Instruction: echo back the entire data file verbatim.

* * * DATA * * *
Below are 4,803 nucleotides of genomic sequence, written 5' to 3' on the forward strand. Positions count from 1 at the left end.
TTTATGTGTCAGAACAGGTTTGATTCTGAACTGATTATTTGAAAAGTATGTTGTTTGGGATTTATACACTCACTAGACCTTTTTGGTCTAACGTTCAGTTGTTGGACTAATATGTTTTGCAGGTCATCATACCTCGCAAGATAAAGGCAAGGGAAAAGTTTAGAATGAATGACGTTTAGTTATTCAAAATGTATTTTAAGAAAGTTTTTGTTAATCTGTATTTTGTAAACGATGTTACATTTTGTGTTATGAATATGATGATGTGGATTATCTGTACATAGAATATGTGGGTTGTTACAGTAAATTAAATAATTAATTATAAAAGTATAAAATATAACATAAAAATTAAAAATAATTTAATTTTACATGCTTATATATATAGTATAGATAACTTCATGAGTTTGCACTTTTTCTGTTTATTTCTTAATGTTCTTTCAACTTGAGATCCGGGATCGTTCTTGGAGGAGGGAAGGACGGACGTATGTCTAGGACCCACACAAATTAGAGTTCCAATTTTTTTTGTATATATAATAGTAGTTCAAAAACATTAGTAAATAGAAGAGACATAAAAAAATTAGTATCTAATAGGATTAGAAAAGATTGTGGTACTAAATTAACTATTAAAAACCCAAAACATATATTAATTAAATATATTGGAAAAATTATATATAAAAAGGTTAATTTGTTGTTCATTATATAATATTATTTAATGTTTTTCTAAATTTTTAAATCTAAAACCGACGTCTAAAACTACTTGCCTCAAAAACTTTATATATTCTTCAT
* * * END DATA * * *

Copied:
Below are 4,803 nucleotides of genomic sequence, written 5' to 3' on the forward strand. Positions count from 1 at the left end.
TTTATGTGTCAGAACAGGTTTGATTCTGAACTGATTATTTGAAAAGTATGTTGTTTGGGATTTATACACTCACTAGACCTTTTTGGTCTAACGTTCAGTTGTTGGACTAATATGTTTTGCAGGTCATCATACCTCGCAAGATAAAGGCAAGGGAAAAGTTTAGAATGAATGACGTTTAGTTATTCAAAATGTATTTTAAGAAAGTTTTTGTTAATCTGTATTTTGTAAACGATGTTACATTTTGTGTTATGAATATGATGATGTGGATTATCTGTACATAGAATATGTGGGTTGTTACAGTAAATTAAATAATTAATTATAAAAGTATAAAATATAACATAAAAATTAAAAATAATTTAATTTTACATGCTTATATATATAGTATAGATAACTTCATGAGTTTGCACTTTTTCTGTTTATTTCTTAATGTTCTTTCAACTTGAGATCCGGGATCGTTCTTGGAGGAGGGAAGGACGGACGTATGTCTAGGACCCACACAAATTAGAGTTCCAATTTTTTTTGTATATATAATAGTAGTTCAAAAACATTAGTAAATAGAAGAGACATAAAAAAATTAGTATCTAATAGGATTAGAAAAGATTGTGGTACTAAATTAACTATTAAAAACCCAAAACATATATTAATTAAATATATTGGAAAAATTATATATAAAAAGGTTAATTTGTTGTTCATTATATAATATTATTTAATGTTTTTCTAAATTTTTAAATCTAAAACCGACGTCTAAAACTACTTGCCTCAAAAACTTTATATATTCTTCAT